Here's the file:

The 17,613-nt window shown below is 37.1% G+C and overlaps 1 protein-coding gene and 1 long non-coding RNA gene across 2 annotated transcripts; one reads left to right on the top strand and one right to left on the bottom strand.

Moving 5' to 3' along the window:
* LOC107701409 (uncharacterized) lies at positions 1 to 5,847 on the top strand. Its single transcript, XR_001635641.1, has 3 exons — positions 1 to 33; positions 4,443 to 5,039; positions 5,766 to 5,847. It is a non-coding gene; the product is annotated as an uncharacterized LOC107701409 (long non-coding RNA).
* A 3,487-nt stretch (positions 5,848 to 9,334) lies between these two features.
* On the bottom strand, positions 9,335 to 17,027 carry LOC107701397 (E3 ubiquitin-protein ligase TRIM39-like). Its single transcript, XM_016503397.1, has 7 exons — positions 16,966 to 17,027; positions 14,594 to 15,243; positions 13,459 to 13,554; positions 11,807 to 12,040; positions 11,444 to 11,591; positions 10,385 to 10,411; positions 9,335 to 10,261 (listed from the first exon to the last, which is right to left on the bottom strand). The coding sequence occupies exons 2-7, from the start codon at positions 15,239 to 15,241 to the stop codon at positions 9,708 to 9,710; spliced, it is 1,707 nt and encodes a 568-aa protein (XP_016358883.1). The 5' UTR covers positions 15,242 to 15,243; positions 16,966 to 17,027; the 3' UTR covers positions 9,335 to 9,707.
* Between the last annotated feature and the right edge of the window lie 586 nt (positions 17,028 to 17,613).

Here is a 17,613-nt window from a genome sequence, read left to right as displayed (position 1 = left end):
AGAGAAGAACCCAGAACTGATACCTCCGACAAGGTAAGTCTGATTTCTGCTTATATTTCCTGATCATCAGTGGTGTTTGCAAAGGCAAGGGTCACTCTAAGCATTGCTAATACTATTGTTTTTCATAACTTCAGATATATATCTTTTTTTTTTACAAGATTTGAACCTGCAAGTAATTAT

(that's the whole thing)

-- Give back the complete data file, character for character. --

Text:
The 17,613-nt window shown below is 37.1% G+C and overlaps 1 protein-coding gene and 1 long non-coding RNA gene across 2 annotated transcripts; one reads left to right on the top strand and one right to left on the bottom strand.

Moving 5' to 3' along the window:
* LOC107701409 (uncharacterized) lies at positions 1 to 5,847 on the top strand. Its single transcript, XR_001635641.1, has 3 exons — positions 1 to 33; positions 4,443 to 5,039; positions 5,766 to 5,847. It is a non-coding gene; the product is annotated as an uncharacterized LOC107701409 (long non-coding RNA).
* A 3,487-nt stretch (positions 5,848 to 9,334) lies between these two features.
* On the bottom strand, positions 9,335 to 17,027 carry LOC107701397 (E3 ubiquitin-protein ligase TRIM39-like). Its single transcript, XM_016503397.1, has 7 exons — positions 16,966 to 17,027; positions 14,594 to 15,243; positions 13,459 to 13,554; positions 11,807 to 12,040; positions 11,444 to 11,591; positions 10,385 to 10,411; positions 9,335 to 10,261 (listed from the first exon to the last, which is right to left on the bottom strand). The coding sequence occupies exons 2-7, from the start codon at positions 15,239 to 15,241 to the stop codon at positions 9,708 to 9,710; spliced, it is 1,707 nt and encodes a 568-aa protein (XP_016358883.1). The 5' UTR covers positions 15,242 to 15,243; positions 16,966 to 17,027; the 3' UTR covers positions 9,335 to 9,707.
* Between the last annotated feature and the right edge of the window lie 586 nt (positions 17,028 to 17,613).

Here is a 17,613-nt window from a genome sequence, read left to right as displayed (position 1 = left end):
AGAGAAGAACCCAGAACTGATACCTCCGACAAGGTAAGTCTGATTTCTGCTTATATTTCCTGATCATCAGTGGTGTTTGCAAAGGCAAGGGTCACTCTAAGCATTGCTAATACTATTGTTTTTCATAACTTCAGATATATATCTTTTTTTTTTACAAGATTTGAACCTGCAAGTAATTAT